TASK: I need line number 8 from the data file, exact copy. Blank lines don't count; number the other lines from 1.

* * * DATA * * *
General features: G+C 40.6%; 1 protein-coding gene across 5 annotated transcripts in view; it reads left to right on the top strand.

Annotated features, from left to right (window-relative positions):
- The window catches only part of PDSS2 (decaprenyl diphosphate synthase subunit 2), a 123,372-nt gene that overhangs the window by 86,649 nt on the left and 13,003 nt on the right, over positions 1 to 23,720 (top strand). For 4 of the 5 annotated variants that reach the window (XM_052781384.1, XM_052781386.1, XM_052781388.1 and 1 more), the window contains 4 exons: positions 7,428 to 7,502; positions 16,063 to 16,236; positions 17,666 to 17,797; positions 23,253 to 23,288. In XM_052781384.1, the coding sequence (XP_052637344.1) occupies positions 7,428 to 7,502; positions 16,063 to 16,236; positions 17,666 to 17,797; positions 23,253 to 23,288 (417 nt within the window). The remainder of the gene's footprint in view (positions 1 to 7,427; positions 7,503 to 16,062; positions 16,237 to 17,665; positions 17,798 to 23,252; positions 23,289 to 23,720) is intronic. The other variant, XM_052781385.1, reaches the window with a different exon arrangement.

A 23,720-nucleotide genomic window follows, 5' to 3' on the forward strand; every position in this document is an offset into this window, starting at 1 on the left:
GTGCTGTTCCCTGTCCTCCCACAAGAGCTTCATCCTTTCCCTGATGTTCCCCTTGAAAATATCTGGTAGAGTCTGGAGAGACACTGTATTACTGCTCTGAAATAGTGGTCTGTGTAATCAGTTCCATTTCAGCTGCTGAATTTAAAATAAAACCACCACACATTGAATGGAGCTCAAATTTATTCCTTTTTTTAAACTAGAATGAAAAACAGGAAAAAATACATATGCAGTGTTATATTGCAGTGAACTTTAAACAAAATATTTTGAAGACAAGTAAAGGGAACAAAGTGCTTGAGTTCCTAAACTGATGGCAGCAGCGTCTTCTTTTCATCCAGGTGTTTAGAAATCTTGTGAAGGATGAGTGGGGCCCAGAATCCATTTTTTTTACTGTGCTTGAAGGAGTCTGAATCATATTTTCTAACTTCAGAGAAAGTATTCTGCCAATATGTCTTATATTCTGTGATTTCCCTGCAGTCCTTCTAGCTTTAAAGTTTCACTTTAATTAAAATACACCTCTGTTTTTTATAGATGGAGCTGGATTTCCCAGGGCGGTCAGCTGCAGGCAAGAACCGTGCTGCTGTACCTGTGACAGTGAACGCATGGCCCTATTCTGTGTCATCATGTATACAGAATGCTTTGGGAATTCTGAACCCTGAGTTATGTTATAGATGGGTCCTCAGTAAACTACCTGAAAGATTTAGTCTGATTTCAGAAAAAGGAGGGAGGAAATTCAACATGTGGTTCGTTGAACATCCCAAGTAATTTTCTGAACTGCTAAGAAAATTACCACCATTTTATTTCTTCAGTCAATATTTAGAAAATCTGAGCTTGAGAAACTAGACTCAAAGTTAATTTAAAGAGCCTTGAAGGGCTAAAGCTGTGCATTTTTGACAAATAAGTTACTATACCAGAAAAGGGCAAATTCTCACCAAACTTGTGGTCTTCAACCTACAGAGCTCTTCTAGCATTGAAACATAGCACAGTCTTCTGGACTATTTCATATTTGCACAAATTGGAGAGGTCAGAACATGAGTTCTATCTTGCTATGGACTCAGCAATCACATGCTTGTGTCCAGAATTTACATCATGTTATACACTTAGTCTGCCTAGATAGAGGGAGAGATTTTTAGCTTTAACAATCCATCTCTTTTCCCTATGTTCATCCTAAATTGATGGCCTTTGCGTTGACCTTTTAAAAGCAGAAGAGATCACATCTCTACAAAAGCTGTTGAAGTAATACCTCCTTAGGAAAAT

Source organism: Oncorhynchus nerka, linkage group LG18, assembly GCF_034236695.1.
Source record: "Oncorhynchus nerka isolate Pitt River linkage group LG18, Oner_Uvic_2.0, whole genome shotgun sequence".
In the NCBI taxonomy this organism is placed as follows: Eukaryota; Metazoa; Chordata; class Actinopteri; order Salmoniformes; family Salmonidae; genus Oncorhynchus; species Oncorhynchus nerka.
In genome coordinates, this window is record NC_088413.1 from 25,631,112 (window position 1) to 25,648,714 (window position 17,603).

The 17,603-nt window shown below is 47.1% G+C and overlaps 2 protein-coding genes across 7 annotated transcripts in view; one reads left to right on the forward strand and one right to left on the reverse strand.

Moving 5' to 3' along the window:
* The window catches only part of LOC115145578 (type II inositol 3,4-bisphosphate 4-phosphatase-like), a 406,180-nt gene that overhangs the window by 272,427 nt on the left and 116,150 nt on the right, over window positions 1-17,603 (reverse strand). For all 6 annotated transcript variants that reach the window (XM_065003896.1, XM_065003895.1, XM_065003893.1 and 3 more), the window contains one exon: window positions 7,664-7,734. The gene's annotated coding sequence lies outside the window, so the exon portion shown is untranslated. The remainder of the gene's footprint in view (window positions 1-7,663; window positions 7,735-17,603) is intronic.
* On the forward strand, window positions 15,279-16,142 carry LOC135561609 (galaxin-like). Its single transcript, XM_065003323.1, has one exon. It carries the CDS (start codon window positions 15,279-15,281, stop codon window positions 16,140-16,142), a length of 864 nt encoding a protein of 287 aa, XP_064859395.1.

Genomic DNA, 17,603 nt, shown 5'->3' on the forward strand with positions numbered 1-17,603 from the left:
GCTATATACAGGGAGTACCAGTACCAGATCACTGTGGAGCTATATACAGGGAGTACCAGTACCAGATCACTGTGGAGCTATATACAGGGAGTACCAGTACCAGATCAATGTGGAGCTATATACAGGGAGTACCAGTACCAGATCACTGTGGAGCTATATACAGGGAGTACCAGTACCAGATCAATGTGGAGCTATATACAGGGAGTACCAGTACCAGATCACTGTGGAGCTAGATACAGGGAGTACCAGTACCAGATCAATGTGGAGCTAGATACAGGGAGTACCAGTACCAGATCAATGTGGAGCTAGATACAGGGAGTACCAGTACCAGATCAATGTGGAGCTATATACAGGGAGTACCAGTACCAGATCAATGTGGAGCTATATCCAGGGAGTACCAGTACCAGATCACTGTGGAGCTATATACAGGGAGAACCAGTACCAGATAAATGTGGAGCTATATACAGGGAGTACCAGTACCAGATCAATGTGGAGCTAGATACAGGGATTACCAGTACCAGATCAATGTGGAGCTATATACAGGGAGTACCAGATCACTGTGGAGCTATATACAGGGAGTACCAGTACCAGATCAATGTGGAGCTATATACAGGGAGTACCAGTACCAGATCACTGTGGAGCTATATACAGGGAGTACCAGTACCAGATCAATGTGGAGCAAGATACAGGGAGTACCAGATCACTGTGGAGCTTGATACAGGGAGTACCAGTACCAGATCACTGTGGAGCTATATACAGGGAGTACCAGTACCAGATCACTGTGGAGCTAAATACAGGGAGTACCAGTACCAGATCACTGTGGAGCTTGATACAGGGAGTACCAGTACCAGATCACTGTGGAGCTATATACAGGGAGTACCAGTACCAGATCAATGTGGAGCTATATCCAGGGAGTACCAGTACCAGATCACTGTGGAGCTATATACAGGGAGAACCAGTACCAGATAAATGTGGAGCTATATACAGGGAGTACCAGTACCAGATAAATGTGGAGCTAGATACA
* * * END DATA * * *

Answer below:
In the NCBI taxonomy this organism is placed as follows: Eukaryota; Metazoa; Chordata; class Actinopteri; order Salmoniformes; family Salmonidae; genus Oncorhynchus; species Oncorhynchus nerka.